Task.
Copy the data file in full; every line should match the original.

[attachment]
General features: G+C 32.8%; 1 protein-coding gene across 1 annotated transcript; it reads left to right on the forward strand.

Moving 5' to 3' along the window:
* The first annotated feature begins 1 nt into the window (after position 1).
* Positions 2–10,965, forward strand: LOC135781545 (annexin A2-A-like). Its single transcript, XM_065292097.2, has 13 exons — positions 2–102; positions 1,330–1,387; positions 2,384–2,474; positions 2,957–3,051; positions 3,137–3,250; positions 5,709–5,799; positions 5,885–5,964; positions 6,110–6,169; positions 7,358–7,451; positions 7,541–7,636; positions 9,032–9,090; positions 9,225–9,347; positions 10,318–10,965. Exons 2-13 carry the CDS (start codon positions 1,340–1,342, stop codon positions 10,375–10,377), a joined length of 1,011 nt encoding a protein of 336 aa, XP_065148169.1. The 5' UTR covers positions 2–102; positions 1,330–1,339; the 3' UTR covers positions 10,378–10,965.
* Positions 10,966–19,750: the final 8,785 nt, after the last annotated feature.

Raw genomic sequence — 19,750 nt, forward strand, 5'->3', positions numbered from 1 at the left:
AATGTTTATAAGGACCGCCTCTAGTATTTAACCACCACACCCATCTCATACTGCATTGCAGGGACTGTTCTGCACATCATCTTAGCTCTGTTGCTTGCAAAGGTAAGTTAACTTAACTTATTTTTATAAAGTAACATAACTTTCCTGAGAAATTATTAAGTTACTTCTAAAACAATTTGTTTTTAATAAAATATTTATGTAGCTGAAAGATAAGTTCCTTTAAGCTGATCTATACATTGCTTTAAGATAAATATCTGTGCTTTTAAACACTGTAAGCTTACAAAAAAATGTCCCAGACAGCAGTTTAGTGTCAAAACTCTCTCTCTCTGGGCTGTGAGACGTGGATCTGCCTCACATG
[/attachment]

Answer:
General features: G+C 32.8%; 1 protein-coding gene across 1 annotated transcript; it reads left to right on the forward strand.

Moving 5' to 3' along the window:
* The first annotated feature begins 1 nt into the window (after position 1).
* Positions 2–10,965, forward strand: LOC135781545 (annexin A2-A-like). Its single transcript, XM_065292097.2, has 13 exons — positions 2–102; positions 1,330–1,387; positions 2,384–2,474; positions 2,957–3,051; positions 3,137–3,250; positions 5,709–5,799; positions 5,885–5,964; positions 6,110–6,169; positions 7,358–7,451; positions 7,541–7,636; positions 9,032–9,090; positions 9,225–9,347; positions 10,318–10,965. Exons 2-13 carry the CDS (start codon positions 1,340–1,342, stop codon positions 10,375–10,377), a joined length of 1,011 nt encoding a protein of 336 aa, XP_065148169.1. The 5' UTR covers positions 2–102; positions 1,330–1,339; the 3' UTR covers positions 10,378–10,965.
* Positions 10,966–19,750: the final 8,785 nt, after the last annotated feature.

Raw genomic sequence — 19,750 nt, forward strand, 5'->3', positions numbered from 1 at the left:
AATGTTTATAAGGACCGCCTCTAGTATTTAACCACCACACCCATCTCATACTGCATTGCAGGGACTGTTCTGCACATCATCTTAGCTCTGTTGCTTGCAAAGGTAAGTTAACTTAACTTATTTTTATAAAGTAACATAACTTTCCTGAGAAATTATTAAGTTACTTCTAAAACAATTTGTTTTTAATAAAATATTTATGTAGCTGAAAGATAAGTTCCTTTAAGCTGATCTATACATTGCTTTAAGATAAATATCTGTGCTTTTAAACACTGTAAGCTTACAAAAAAATGTCCCAGACAGCAGTTTAGTGTCAAAACTCTCTCTCTCTGGGCTGTGAGACGTGGATCTGCCTCACATG